Cast your ideas into improving fishing in the Driftless Area
Published: February 19, 2013 by the Central Office
MADISON - Anglers and other outdoors enthusiasts are invited to share their ideas about improving fishing access and management of state lands in Wisconsin's Driftless Area at nine public meetings in March.
People attending the meetings also will be able to see a decade's worth of information showing fish populations in the affected streams, view maps of existing public access, and learn how climate change is projected to impact the future distribution of trout and bass throughout the Driftless Area, the western and southwestern portion of the state that escaped the last glacial period and as a result is characterized by rugged topography, springs, cold-water streams and rock outcroppings.
"We want to hear from anglers what influences where they like to fish and what makes a high quality angling experience," says Paul Cunningham, the Department of Natural Resources fish specialist who co-leads the effort. "We've laid out the best science-based data and models available and want to get the public's perspectives on how best to apply this information so that we spend our limited dollars and staff time wisely."
The public meetings are part of a long-term master planning process for more than 200 properties that will guide DNR's habitat management and land acquisition efforts in the Driftless Area over the next 15 years. Most of the properties are narrow strips along some of the most desirable trout and smallmouth bass fishing waters in Wisconsin, says Steve Hewett, who leads the DNR fisheries management section.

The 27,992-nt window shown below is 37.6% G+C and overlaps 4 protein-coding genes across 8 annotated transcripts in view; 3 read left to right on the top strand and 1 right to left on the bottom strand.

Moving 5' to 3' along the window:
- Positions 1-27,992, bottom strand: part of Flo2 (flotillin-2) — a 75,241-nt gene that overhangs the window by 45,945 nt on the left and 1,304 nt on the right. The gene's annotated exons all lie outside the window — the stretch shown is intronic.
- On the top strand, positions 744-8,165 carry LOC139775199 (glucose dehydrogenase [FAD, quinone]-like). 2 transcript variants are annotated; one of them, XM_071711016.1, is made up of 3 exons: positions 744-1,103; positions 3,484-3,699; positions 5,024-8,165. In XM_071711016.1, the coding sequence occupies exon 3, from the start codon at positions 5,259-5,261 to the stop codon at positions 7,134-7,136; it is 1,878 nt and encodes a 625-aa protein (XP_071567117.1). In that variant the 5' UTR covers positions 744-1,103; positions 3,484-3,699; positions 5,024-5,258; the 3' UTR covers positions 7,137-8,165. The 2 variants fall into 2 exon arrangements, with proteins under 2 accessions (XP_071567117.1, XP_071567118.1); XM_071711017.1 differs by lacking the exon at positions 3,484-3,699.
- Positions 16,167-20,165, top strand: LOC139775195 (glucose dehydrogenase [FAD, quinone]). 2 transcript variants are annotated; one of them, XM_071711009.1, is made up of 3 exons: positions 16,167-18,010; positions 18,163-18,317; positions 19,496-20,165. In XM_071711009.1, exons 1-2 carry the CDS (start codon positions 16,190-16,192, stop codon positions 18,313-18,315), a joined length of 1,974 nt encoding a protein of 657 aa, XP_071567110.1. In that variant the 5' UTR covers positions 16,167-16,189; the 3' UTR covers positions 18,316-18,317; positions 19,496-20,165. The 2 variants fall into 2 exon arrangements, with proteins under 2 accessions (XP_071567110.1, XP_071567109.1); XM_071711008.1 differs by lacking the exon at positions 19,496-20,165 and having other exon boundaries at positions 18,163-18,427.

DNR currently owns about 28,000 acres in the Driftless Area and holds easements on more than 8,000 acres of land that allow anglers access to more than 300 streams.
"Report card" on trout and bass in different watersheds now available
As a first step in the development of the master plan, DNR staff created a background report describing the streams, the size and abundance of trout and bass in different watersheds, the relative resilience of streams to climate change and a host of other issues. The background document uses a "report card" format that grades each of the 94 watersheds in the Driftless Area on a range of different topics. The report is available on the DNR website, dnr.wi.gov, by searching for "master planning" and clicking on the Driftless Area link.
The Driftless Area is recognized as a premier trout and smallmouth bass fishery and draws people from throughout the Midwest who also enjoy the beautiful scenery and other recreational opportunities, Hewett says. Long-term planning for fish management is challenging because the environment is constantly changing, from how land is used to long-term changes in the climate.
The meetings all run from 4 p.m. to 7 p.m. at the following locations:
- March 11, Baldwin, DNR Satellite Center Office, 890 Spruce St.
- March 12, Eau Claire, DNR Service Center, 1300 W. Clairemont
- March 13, Black River Falls, UW—Extension Building, 35 South 1st St.
- March 18, Baraboo, UW—Baraboo, 1006 Connie Road
- March 19, Waukesha, Waukesha State Office Building, 141 N. W. Barstow St.
- March 20, La Farge, Kickapoo Valley Reserve, S3661 State Highway 131
- March 26, Belmont, Belmont Inn, 102 W. Mound View Ave.
- March 27, Dodgeville, Folklore Village, 3210 County Highway BB
- March 28, Fitchburg, Fitchburg City Hall, 5520 Lacy Road
FOR MORE INFORMATION CONTACT: Steve Hewett, 608-267-7501 or John Pohlman, 608-264-6263